I prefer to have a more optimistic approach to challenges, and by far the pandemic has been one of the most testing one for the industry. When the pandemic hit us, it brought the industry to a momentary halt. It made brands and consultancy go back to the drawing board and prioritise. The biggest questions were: What defines us? What is a priority? Brands and consultancies who could answer these two questions have emerged stronger.

We worked with our PR consultancy to underline the key objectives, deliverables and various mediums through which we can achieve them. Our objective has always been to create a strong connect with our audience and the society at large. Focus was shifted from on-ground to more online communications. Lot of learning and unlearning happened, new metrics were evolved and I think a good collaborative effort along with the agency has helped maintain the overall share of voice in media. A pandemic isn’t the time to be opportunistic and, therefore, all our efforts have been around building authentic relationships with our audience and stakeholders.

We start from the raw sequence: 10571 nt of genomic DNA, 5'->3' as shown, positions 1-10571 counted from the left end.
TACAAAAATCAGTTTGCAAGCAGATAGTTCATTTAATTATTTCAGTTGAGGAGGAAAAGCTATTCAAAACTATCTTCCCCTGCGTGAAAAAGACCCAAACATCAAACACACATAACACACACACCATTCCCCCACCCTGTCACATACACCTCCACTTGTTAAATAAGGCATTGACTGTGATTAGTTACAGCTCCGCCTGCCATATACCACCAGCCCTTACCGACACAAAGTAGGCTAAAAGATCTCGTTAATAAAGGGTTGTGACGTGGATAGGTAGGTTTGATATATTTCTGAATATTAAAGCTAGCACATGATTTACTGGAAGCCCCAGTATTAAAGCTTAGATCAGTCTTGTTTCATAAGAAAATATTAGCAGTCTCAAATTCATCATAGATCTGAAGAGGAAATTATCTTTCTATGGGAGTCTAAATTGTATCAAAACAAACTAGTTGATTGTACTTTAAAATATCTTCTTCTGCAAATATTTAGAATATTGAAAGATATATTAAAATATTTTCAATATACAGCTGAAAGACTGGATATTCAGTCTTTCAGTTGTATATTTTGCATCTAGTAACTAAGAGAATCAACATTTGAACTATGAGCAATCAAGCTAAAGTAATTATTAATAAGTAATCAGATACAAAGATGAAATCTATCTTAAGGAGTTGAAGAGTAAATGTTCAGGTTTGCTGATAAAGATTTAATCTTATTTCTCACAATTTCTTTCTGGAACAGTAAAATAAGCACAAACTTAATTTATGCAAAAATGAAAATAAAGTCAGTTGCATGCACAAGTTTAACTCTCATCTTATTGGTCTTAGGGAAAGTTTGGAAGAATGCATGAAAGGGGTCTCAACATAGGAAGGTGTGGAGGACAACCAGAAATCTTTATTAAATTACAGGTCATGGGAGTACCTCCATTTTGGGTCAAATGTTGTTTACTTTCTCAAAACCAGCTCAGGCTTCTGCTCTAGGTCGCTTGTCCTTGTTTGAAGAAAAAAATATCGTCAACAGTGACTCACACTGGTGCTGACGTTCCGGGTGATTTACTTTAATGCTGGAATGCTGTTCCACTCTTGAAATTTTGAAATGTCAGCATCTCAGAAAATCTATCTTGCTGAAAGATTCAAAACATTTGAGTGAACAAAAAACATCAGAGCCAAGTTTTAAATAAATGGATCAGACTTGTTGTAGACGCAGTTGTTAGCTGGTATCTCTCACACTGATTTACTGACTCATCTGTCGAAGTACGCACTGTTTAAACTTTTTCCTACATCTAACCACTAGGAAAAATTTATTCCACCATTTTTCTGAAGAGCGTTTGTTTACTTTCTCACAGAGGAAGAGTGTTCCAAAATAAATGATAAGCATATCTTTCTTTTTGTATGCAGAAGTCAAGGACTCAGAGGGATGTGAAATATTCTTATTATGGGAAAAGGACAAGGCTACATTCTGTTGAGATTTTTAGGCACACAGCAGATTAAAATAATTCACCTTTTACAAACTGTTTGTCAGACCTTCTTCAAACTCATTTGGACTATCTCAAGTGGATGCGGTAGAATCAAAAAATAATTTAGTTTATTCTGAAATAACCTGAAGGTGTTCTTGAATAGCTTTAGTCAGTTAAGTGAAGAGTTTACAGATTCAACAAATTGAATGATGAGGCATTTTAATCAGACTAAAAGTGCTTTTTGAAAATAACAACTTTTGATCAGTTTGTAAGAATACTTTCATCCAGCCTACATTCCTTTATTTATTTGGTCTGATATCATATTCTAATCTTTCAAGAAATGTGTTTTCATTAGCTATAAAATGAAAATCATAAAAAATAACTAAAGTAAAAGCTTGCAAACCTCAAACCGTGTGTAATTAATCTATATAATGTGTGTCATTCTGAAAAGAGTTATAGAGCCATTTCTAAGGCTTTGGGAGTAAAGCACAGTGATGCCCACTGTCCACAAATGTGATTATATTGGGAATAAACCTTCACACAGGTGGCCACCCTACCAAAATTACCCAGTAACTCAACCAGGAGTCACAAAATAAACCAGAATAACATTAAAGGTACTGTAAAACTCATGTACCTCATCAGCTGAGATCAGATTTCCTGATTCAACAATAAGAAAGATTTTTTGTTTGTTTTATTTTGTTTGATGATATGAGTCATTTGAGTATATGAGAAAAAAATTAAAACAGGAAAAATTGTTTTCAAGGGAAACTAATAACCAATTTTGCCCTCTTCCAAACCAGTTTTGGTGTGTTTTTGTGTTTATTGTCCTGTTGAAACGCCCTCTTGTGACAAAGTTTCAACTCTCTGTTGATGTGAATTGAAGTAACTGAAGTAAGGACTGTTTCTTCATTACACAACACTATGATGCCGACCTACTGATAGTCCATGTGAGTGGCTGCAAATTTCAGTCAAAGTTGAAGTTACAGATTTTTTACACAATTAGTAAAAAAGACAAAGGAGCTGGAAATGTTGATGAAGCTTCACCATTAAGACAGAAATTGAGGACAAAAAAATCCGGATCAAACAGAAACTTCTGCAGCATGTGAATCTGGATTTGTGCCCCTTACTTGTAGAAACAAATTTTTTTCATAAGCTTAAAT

Today, artificial intelligence and data analytics are becoming very important in marketing and communication. How are you making use of this to help in your overall messaging and achieving your ROI? 

Data analytics enables organisations take informed decisions, today. For effective communication strategy, you must deliver the right message to the right audience at the right time, through the right platform. Data-analytics is helping us sharpen our media strategy. For instance, ORM (Online Reputation Management) tool enables us to dissect insignificant and significant social media responses based on sentiment analysis once an incident is recorded. It also helps us to differentiate between an incident and crisis.